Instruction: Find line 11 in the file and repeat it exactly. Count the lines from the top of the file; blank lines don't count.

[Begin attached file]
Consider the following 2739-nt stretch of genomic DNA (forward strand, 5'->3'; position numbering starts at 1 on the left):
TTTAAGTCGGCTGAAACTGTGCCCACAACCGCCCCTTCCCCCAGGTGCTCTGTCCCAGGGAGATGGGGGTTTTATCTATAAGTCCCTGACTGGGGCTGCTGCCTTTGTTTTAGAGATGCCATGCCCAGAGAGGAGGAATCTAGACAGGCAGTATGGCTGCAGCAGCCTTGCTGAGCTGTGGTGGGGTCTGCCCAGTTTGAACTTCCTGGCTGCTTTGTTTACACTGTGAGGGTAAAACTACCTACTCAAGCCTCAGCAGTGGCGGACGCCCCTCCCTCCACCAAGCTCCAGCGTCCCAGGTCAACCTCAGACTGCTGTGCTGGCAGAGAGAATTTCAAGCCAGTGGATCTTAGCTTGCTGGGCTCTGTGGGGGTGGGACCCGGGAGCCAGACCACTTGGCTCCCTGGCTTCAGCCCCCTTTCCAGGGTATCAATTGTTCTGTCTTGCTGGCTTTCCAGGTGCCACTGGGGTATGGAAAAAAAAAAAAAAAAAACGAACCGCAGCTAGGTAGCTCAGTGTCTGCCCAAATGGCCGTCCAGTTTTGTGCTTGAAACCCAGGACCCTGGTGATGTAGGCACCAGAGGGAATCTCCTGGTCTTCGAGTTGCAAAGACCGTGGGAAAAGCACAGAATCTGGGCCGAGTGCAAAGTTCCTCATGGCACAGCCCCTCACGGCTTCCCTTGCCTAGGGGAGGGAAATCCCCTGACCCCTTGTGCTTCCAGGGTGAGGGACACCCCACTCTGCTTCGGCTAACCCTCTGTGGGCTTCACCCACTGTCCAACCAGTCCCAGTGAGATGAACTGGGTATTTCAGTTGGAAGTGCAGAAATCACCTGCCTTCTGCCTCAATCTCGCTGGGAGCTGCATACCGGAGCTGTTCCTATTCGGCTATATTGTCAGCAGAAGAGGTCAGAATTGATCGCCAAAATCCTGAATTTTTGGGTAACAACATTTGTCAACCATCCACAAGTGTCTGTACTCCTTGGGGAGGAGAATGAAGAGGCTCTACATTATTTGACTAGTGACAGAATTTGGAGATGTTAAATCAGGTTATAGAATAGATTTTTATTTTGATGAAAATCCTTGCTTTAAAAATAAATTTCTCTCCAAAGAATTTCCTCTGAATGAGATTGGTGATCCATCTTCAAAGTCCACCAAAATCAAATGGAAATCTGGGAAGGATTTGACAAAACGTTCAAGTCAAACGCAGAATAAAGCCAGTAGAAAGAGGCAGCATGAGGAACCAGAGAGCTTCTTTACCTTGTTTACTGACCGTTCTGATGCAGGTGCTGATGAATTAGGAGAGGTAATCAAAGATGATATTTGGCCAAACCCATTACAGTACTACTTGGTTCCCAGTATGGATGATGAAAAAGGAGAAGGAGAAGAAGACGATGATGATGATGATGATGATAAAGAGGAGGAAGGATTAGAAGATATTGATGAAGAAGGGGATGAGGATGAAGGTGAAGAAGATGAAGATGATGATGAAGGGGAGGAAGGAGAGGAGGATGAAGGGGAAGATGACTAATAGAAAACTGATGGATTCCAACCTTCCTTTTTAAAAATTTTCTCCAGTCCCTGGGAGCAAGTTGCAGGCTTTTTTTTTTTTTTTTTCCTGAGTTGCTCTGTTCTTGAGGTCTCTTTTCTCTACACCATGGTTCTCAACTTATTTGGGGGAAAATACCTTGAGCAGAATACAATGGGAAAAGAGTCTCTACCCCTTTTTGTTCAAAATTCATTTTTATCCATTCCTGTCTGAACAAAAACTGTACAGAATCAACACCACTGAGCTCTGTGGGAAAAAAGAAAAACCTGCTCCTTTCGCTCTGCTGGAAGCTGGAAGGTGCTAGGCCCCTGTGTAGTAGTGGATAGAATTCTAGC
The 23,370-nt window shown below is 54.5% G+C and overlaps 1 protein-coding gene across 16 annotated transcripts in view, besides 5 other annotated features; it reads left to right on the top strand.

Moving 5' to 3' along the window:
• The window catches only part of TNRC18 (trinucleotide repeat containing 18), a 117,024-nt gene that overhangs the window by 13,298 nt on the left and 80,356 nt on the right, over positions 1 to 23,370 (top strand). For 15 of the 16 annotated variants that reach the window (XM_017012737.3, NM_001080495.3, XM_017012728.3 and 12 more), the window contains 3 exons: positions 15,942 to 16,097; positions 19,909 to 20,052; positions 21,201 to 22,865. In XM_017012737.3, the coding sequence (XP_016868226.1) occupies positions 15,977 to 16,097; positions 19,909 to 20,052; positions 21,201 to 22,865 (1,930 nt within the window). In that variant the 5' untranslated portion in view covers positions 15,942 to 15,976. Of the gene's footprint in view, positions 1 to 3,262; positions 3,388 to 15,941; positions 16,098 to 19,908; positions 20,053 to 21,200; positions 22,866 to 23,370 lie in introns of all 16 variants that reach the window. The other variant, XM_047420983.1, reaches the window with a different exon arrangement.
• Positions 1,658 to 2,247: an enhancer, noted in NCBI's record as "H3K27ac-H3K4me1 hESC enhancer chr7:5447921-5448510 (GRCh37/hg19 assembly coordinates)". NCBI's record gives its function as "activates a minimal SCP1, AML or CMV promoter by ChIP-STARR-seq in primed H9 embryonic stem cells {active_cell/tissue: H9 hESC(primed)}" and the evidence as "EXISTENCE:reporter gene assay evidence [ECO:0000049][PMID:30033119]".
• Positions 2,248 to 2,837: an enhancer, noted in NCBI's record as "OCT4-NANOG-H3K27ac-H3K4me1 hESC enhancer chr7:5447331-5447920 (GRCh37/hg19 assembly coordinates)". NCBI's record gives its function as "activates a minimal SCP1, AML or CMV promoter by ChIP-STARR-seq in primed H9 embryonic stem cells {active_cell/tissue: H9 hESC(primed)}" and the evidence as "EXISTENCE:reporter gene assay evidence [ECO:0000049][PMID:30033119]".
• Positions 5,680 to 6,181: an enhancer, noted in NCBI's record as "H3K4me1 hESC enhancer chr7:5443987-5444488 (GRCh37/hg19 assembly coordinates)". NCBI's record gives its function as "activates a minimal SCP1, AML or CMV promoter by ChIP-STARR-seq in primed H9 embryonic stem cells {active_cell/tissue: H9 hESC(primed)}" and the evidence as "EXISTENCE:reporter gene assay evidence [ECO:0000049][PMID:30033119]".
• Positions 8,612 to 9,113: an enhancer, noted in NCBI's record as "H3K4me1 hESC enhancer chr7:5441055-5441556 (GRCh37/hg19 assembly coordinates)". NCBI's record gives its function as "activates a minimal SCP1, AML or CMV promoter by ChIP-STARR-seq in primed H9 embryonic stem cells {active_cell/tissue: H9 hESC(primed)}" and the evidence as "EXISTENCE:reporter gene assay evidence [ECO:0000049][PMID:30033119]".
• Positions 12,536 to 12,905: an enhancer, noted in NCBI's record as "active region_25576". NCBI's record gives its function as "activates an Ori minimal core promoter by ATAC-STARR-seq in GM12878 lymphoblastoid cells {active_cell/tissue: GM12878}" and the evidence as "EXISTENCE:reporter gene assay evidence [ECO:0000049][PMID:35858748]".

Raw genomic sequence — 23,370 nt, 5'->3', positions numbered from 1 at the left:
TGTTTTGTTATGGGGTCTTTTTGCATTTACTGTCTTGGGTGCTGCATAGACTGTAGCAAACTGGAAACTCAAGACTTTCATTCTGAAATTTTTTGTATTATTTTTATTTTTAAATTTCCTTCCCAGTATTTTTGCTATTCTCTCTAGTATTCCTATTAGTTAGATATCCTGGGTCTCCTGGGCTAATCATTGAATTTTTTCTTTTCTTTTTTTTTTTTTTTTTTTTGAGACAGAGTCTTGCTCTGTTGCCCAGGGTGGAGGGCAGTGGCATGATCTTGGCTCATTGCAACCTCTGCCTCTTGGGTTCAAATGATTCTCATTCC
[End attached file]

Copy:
Raw genomic sequence — 23,370 nt, 5'->3', positions numbered from 1 at the left: